The babysitter's been snooping on your computer.

Annoyance rating: Let her go

Some sitters take the expression "Make yourself at home" literally. Let yours know what areas are off-limits, and be specific about the rules regarding your PC. You might say it's okay to play a video game with your kids but not to check her e-mail. If you're worried about your sitter's surfing habits, install a parental-control filter. And if you catch her violating the rules (check your browser's recent history) or snooping around your files, show her the door. "If someone doesn't respect your boundaries, she might not know what an appropriate boundary is with your child," says Jennifer Hartstein, a supervising psychologist at the Child and Family Institute at St. Luke's-Roosevelt Hospital, in New York City.

What the Sitters Say

  • Let your sitter know it's okay to take something to eat. At first, I was afraid the family didn't want me to touch their food, and then I'd be hungry all night! -- Julie R.; Philadelphia, Pennsylvania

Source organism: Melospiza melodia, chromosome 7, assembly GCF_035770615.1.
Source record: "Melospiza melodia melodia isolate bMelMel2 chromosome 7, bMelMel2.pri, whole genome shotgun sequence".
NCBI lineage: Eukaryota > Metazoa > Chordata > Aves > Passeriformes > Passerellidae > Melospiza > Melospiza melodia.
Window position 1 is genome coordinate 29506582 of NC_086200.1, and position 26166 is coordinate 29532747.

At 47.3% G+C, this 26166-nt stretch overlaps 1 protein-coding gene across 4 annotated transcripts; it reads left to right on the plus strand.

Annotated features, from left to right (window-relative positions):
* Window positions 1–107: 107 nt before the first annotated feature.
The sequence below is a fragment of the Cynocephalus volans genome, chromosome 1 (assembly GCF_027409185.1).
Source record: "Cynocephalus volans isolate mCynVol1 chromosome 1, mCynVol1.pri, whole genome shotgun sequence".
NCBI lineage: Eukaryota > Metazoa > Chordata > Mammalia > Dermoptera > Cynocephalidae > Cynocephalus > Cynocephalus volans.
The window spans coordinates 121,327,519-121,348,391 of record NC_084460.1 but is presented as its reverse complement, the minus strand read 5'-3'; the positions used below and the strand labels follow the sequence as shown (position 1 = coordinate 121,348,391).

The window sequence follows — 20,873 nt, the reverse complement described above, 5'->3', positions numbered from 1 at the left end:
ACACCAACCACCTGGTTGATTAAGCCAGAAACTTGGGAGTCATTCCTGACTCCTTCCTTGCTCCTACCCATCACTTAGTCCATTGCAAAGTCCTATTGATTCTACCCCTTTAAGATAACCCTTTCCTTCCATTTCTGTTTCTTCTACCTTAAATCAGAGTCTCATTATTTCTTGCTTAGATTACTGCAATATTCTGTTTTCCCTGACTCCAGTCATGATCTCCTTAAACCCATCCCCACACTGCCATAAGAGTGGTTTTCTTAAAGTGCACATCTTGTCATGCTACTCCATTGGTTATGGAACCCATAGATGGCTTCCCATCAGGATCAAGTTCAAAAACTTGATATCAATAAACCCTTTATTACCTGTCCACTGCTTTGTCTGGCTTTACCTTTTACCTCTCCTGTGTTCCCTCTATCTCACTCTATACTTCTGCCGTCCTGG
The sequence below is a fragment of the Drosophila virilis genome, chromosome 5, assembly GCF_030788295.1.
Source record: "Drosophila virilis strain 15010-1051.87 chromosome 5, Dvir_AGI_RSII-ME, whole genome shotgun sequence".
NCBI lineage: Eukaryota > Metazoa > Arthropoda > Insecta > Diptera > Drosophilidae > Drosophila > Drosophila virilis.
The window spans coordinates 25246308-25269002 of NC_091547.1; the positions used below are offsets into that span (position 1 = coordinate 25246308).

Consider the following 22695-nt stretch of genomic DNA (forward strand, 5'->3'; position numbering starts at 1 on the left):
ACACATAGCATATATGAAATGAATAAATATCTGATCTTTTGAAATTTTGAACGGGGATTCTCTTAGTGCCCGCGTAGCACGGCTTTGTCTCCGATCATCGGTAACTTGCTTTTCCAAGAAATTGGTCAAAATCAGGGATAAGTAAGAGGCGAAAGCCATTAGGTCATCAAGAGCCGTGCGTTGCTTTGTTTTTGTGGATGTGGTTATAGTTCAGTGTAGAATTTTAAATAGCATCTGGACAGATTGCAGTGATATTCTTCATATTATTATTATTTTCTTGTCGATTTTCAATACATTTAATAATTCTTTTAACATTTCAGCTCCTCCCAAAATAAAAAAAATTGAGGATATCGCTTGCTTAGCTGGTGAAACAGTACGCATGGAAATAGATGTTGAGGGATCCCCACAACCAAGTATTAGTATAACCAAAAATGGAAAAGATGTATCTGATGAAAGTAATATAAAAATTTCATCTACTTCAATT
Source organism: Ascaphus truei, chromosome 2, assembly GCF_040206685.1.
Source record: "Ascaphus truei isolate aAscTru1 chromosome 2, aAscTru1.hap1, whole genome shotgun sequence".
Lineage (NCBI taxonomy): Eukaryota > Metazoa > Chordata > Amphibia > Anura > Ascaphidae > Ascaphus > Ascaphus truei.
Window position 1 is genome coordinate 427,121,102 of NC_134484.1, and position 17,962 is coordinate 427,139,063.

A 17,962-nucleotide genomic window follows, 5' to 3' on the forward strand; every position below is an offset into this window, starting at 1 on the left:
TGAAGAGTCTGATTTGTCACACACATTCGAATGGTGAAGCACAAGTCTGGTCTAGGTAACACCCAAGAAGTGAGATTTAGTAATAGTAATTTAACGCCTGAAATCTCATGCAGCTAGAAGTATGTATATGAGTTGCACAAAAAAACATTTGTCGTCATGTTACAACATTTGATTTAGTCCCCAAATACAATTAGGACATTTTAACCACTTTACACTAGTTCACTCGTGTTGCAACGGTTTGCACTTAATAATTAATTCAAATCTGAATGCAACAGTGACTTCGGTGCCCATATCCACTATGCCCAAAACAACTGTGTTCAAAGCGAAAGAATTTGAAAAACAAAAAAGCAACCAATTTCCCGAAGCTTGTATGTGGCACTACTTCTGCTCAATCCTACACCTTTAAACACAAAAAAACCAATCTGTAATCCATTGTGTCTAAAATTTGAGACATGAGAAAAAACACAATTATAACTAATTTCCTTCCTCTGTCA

• Don't make exceptions to the regular rules for your kids. You don't want them to think "anything goes" when the babysitter comes. -- Christine C.; New York, New York
  • Make sure you're fully stocked with diapers, wipes, and cream before you leave the house. -- Adyson S.; Danville, California
  • If your child has behavioral issues, discuss them before you leave -- and explain the best way to handle them. -- Lindsey F.; Brookline, Massachusetts
  • Call if you're staying out later than you planned. One couple came home two and a half hours late and didn't answer my calls. I was worried that something had happened to them, and I was exhausted the next day. -- Christina D.C.; San Francisco, California
  • I like when parents give me lots of information -- what time their child eats, what foods he likes. The more I know about his routine, the easier it is to make sure he doesn't get stressed out about being with a sitter. -- Rachel S.; Portland, Oregon
  • Be honest. If your child has been sick, tell your sitter so she can decide whether she still wants to watch him. And if she agrees, let her know what medicine he needs, when he needs it, and how to give it to him. -- Tina S.; Aurora, Colorado

Copyright © 2008. Used with permission from the June 2008 issue of Parents magazine.